Time to strike a sensible agreement and then at long last we can move onby David Henig / September 21, 2020 / Leave a comment
For the third consecutive autumn, Brexit Britain faces deal or no-deal tension. By now it feels more “nation stuck in a never-ending drama” than one engaged in serious discussions about the future. You can feel the public and indeed political classes growing ever-more bored. It is scarcely the light relief we need from the unprecedented challenges faced globally due to the Covid-19 pandemic.
Yet the outcome of talks probably matters even more this year than the last two, because the government has a majority to pursue its chosen course.
While more difficulties in terms of trade and everyday engagement with the EU are inevitable anyway after Brexit, these will be lessened by a deal. For the businesses waiting to hear just how significant the changes could be; the workers at risk—particularly in sectors likely to be most affected, such as the automotive industry; consumers who may see changes in their food choices; and travellers facing greater costs to go to the EU, this decision matters.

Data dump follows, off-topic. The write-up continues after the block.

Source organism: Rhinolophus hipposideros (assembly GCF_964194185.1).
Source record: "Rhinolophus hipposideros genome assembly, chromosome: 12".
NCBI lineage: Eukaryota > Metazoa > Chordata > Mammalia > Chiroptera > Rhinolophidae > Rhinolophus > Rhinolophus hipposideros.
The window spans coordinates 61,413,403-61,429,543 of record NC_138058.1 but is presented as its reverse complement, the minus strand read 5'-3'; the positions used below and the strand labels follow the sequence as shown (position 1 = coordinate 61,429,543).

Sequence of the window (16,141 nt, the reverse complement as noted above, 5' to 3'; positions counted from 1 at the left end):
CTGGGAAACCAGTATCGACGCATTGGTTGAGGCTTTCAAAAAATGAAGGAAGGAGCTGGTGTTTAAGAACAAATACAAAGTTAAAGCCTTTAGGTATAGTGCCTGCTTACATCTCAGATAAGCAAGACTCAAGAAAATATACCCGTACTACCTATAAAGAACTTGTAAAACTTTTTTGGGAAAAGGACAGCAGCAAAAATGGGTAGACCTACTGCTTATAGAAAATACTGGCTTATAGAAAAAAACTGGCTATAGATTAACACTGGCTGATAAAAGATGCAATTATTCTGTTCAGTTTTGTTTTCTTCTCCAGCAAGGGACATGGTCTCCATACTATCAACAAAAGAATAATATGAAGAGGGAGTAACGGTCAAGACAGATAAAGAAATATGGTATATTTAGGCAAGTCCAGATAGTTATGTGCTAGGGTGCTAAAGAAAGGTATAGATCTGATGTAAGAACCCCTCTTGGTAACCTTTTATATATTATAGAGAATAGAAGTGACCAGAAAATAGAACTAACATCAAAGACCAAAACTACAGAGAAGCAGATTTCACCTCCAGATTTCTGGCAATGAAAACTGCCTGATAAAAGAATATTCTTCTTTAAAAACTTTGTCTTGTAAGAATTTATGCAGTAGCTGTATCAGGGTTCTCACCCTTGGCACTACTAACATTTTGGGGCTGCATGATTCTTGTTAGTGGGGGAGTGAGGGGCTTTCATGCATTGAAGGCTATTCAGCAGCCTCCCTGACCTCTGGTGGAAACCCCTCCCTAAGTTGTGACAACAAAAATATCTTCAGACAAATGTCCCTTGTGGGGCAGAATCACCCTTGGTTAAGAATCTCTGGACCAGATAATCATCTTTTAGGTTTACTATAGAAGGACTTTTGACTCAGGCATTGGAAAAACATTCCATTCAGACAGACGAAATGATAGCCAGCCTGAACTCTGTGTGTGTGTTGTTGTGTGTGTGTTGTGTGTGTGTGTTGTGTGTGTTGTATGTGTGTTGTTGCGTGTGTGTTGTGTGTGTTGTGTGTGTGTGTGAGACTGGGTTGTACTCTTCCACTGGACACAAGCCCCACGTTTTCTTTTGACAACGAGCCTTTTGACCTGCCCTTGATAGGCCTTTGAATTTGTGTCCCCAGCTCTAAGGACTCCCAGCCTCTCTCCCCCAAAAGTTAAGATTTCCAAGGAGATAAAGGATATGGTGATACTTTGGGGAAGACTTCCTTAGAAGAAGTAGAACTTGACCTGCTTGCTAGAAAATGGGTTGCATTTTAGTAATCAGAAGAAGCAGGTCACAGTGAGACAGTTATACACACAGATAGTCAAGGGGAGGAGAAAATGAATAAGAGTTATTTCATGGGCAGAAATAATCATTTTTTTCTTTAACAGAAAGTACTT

Above all, though, a deal would allow us to move on from the debate that has entrapped us for approaching five years. Without a deal there is no stability but more of the same. One big reason why most countries have trade deals is that they help to define your place in the world—definition that in the UK is currently sorely lacking.
We have actually left the EU, but so far not many people appear have noticed. Everything largely appears as before, with perhaps the biggest change being UK ministers not attending summits. Lower investment is the most significant economic change, but even this is still largely invisible to most people. The shock of 1st January might be great, deal or no-deal.
Even with an agreement we face queues at Dover, exponentially more inspections of goods entering and exiting the country, restrictions on individuals working in the EU, the end of free reciprocal health care and more paperwork all round: an end to those things that many have taken for granted, which could make the difference between profit and loss for a business, or affordable and unaffordable holidays for ordinary citizens. We are threatening the UK’s place in global and regional supply chains so important to a modern economy.
Without a deal it becomes worse. The mass production automotive sector,…